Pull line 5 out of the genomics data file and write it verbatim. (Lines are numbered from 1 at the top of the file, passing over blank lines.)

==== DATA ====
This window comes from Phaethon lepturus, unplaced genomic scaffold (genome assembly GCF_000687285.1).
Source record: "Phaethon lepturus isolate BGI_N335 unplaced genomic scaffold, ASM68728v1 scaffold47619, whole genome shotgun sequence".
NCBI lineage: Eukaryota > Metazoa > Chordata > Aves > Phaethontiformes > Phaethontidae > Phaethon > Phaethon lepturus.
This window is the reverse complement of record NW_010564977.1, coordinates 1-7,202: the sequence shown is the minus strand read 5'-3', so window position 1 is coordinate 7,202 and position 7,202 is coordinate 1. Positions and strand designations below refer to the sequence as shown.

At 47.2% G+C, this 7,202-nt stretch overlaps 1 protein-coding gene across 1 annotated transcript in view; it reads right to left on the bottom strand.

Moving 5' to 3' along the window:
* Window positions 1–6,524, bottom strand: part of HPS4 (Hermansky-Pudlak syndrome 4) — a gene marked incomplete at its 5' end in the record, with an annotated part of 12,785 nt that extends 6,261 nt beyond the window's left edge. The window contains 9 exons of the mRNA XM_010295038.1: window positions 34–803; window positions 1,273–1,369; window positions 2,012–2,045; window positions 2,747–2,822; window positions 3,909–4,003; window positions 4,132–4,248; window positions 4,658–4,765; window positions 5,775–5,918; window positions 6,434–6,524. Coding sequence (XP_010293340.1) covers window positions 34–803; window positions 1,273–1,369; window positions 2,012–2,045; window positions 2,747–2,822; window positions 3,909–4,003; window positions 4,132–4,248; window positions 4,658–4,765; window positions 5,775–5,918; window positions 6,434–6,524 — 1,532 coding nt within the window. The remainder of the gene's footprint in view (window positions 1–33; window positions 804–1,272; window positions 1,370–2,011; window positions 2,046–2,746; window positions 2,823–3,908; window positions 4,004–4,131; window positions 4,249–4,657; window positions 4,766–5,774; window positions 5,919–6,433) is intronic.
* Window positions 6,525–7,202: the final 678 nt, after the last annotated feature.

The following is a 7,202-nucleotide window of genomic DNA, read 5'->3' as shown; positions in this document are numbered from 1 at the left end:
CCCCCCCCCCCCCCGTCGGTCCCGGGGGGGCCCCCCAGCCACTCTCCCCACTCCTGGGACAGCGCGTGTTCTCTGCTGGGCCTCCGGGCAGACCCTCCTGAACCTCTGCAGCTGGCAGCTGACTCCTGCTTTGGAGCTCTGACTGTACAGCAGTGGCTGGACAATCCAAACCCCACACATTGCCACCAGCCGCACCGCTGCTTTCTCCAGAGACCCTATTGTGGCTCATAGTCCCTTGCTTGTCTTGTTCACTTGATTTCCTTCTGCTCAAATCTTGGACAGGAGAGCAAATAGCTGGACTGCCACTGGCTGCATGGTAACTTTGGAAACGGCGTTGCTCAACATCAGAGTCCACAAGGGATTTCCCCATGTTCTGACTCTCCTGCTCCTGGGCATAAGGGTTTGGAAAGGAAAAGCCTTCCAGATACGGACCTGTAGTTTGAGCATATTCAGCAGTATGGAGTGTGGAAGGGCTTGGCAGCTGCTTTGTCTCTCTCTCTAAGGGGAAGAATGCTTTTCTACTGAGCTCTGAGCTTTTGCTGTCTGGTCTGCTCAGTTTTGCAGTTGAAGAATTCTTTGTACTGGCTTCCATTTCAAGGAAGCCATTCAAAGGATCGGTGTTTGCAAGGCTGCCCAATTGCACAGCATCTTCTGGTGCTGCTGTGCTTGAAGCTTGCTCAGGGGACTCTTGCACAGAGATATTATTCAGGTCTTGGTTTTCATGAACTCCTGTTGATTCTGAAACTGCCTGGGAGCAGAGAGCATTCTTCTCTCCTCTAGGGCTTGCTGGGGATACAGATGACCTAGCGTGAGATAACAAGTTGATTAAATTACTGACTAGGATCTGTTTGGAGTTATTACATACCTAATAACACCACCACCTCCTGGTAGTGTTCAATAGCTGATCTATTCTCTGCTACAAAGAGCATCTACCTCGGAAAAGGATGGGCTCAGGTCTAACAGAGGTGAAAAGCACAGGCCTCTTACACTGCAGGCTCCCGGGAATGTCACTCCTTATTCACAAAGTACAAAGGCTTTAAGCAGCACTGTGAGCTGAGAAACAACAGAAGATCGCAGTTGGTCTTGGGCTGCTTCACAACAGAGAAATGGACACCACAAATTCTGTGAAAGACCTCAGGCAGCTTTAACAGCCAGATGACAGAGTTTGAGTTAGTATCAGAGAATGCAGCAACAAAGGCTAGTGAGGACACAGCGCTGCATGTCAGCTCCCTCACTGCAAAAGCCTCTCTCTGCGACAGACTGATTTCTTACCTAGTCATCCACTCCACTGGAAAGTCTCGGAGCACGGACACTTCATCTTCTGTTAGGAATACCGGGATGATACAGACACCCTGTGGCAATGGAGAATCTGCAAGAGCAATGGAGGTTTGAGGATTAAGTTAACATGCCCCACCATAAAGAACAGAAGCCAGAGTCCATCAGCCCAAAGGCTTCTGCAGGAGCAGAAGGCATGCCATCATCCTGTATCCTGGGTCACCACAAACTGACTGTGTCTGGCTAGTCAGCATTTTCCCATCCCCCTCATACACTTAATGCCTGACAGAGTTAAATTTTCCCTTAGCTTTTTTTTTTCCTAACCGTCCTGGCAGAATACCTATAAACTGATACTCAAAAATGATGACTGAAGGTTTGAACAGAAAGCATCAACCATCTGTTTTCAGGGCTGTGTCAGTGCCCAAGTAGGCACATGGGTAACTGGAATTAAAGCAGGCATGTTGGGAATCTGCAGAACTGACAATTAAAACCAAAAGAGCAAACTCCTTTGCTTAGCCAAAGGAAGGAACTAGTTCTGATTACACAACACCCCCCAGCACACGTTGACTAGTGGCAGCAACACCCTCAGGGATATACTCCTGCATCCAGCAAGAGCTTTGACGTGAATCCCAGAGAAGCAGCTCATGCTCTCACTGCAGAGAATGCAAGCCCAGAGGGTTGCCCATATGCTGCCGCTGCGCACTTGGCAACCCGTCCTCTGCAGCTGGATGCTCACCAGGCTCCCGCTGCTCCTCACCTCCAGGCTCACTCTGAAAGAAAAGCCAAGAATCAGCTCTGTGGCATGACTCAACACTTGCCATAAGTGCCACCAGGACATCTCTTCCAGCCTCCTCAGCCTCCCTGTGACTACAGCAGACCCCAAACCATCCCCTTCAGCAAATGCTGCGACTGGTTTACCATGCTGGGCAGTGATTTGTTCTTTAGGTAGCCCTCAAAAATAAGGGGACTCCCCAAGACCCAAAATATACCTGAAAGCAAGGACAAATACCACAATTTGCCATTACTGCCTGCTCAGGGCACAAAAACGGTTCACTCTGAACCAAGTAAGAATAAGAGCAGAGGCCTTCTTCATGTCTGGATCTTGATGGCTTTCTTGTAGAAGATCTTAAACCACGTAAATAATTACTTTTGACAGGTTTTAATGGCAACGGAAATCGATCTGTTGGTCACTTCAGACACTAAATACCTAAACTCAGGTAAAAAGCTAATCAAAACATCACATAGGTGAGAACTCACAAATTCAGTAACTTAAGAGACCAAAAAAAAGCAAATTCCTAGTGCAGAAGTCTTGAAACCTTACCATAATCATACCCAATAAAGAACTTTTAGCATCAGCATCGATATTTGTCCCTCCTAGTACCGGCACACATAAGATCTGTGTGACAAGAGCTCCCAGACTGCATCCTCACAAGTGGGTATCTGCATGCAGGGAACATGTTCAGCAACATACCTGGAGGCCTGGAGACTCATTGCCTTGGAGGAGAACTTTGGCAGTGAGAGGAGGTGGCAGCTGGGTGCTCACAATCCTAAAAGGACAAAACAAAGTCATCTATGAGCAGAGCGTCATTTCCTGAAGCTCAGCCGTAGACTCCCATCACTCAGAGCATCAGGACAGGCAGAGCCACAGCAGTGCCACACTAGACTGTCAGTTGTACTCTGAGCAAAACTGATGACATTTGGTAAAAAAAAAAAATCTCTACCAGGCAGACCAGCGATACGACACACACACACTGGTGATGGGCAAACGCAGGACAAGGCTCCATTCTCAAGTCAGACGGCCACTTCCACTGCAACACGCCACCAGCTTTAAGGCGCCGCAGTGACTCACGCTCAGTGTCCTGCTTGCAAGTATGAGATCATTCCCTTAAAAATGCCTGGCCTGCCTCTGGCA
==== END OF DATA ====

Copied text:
At 47.2% G+C, this 7,202-nt stretch overlaps 1 protein-coding gene across 1 annotated transcript in view; it reads right to left on the bottom strand.